FIGS. 5(C) and 5(D) show conventional mechanisms for producing different types of flexible graphite articles noted above.
Graphite is a crystalline form of carbon comprising atoms covalently bonded in flat layered planes with weaker bonds between the planes. By treating particles of graphite, such as natural graphite flake, with an intercalant of, e.g., a solution of sulfuric and nitric acid, the crystal structure of the graphite reacts to form a compound of graphite and the intercalant. The treated particles of graphite are often referred to as “particles of intercalated graphite.” Upon exposure to high temperature, the particles of intercalated graphite expand in dimension as much as about 80 or more times its original volume in an accordion-like fashion in the “c” direction, i.e., in the direction perpendicular to the crystalline planes of the graphite. The exfoliated graphite particles are vermiform in appearance, and are therefore commonly referred to as worms. The worms may be compressed together into flexible sheets that, unlike the original graphite flakes, can be formed and cut into various shapes.
A common method for manufacturing graphite sheet or foil is described by Shane et al. in U.S. Pat. No. 3,404,061, the disclosure of which is incorporated herein by reference. In the typical practice of the Shane et al. method, natural graphite flakes are intercalated by dispersing the flakes in a solution containing an oxidizing agent of, for instance, a mixture of nitric and sulfuric acid. The intercalation solution contains oxidizing and other intercalating agents known in the art. Examples include those containing oxidizing agents and oxidizing mixtures, such as solutions containing nitric acid, potassium chlorate, chromic acid, potassium permanganate, potassium chromate, potassium dichromate, perchloric acid, and the like, or mixtures, such as for example, concentrated nitric acid and chlorate, chromic acid and phosphoric acid, sulfuric acid and nitric acid, or mixtures of a strong organic acid, e.g. trifluoroacetic acid, and a strong oxidizing agent soluble in the organic acid.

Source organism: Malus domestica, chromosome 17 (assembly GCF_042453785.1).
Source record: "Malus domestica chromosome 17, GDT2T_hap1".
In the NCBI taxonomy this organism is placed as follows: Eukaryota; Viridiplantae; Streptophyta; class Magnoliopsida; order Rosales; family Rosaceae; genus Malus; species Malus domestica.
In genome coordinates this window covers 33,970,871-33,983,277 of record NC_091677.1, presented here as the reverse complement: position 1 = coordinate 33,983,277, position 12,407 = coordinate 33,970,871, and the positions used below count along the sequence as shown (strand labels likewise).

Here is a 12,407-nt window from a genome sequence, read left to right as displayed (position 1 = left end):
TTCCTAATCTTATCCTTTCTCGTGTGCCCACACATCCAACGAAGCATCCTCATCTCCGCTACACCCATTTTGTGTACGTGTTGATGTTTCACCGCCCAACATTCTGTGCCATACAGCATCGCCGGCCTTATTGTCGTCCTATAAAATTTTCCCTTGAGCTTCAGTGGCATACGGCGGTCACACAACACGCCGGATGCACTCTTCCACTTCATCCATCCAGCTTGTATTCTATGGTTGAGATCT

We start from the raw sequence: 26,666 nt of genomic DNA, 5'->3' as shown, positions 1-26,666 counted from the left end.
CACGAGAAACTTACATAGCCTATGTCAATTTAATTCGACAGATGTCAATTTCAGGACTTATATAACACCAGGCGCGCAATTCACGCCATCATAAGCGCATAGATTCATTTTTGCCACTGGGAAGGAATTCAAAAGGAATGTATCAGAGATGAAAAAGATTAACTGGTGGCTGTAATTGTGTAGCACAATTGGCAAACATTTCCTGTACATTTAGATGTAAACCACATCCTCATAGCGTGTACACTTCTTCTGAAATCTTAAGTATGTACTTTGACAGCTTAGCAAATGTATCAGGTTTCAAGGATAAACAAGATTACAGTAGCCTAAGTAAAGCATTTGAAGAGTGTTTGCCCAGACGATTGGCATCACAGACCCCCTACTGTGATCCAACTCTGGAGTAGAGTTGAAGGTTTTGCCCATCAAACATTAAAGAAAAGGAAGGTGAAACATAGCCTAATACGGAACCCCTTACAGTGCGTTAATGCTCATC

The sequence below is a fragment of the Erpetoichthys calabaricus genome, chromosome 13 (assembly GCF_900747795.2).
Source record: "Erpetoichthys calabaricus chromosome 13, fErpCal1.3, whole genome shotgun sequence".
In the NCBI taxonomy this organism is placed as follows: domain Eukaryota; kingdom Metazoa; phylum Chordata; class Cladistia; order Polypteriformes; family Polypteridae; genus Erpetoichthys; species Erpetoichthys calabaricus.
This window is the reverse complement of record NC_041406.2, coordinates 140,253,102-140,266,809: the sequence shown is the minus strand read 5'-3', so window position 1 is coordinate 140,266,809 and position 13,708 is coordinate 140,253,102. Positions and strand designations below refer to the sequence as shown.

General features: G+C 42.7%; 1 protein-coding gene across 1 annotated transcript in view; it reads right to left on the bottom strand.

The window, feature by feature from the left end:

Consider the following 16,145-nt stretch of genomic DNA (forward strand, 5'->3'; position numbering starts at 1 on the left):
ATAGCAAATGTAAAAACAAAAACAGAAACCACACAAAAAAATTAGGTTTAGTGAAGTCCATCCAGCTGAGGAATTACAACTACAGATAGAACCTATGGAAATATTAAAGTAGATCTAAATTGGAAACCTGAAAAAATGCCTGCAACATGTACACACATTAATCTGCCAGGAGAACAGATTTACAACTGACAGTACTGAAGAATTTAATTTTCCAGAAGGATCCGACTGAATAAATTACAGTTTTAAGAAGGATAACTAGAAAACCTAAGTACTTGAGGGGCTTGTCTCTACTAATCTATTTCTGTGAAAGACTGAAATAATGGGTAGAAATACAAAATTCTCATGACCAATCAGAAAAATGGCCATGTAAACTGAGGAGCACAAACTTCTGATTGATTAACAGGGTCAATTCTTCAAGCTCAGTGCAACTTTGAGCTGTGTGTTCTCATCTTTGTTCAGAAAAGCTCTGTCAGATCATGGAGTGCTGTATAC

In a preferred embodiment, the intercalating agent is a solution of a mixture of sulfuric acid, or sulfuric acid and phosphoric acid, and an oxidizing agent like nitric acid, perchloric acid, chromic acid, potassium permanganate, hydrogen peroxide, iodic or periodic acids, or the like. Although less preferred, the intercalation solutions may contain metal halides such as ferric chloride, and ferric chloride mixed with sulfuric acid, or a halide, such as bromine as a solution of bromine and sulfuric acid or bromine in an organic solvent.
After the flakes are intercalated, any excess solution is drained from the flakes and the flakes are water-washed. The quantity of intercalation solution retained on the flakes after draining may range from 20 to 150 parts of solution by weight per 100 parts by weight of graphite flakes (pph) and more typically about 50 to 120 pph. Alternatively, the quantity of the intercalation solution may be limited to between 10 to 50 parts of solution per hundred parts of graphite by weight (pph) which permits the washing step to be eliminated as taught and described in U.S. Pat. No. 4,895,713, the disclosure of which is also herein incorporated by reference.